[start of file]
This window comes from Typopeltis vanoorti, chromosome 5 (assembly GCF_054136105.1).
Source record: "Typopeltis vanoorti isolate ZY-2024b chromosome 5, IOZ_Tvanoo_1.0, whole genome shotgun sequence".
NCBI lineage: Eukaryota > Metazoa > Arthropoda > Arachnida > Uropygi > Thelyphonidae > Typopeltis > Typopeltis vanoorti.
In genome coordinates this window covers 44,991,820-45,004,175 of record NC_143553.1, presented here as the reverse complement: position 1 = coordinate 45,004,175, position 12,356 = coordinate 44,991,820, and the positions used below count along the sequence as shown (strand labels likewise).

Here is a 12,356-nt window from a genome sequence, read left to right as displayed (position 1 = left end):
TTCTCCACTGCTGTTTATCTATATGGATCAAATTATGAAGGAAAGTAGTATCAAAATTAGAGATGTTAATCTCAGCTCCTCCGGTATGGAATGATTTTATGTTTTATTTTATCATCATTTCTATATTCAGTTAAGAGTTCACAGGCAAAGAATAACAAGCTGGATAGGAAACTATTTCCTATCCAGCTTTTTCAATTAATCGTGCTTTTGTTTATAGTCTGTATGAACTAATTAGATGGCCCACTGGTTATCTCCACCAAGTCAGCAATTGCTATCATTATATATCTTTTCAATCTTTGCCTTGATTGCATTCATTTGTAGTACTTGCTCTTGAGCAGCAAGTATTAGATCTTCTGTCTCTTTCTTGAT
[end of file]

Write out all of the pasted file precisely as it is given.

This window comes from Typopeltis vanoorti, chromosome 5 (assembly GCF_054136105.1).
Source record: "Typopeltis vanoorti isolate ZY-2024b chromosome 5, IOZ_Tvanoo_1.0, whole genome shotgun sequence".
NCBI lineage: Eukaryota > Metazoa > Arthropoda > Arachnida > Uropygi > Thelyphonidae > Typopeltis > Typopeltis vanoorti.
In genome coordinates this window covers 44,991,820-45,004,175 of record NC_143553.1, presented here as the reverse complement: position 1 = coordinate 45,004,175, position 12,356 = coordinate 44,991,820, and the positions used below count along the sequence as shown (strand labels likewise).

Here is a 12,356-nt window from a genome sequence, read left to right as displayed (position 1 = left end):
TTCTCCACTGCTGTTTATCTATATGGATCAAATTATGAAGGAAAGTAGTATCAAAATTAGAGATGTTAATCTCAGCTCCTCCGGTATGGAATGATTTTATGTTTTATTTTATCATCATTTCTATATTCAGTTAAGAGTTCACAGGCAAAGAATAACAAGCTGGATAGGAAACTATTTCCTATCCAGCTTTTTCAATTAATCGTGCTTTTGTTTATAGTCTGTATGAACTAATTAGATGGCCCACTGGTTATCTCCACCAAGTCAGCAATTGCTATCATTATATATCTTTTCAATCTTTGCCTTGATTGCATTCATTTGTAGTACTTGCTCTTGAGCAGCAAGTATTAGATCTTCTGTCTCTTTCTTGAT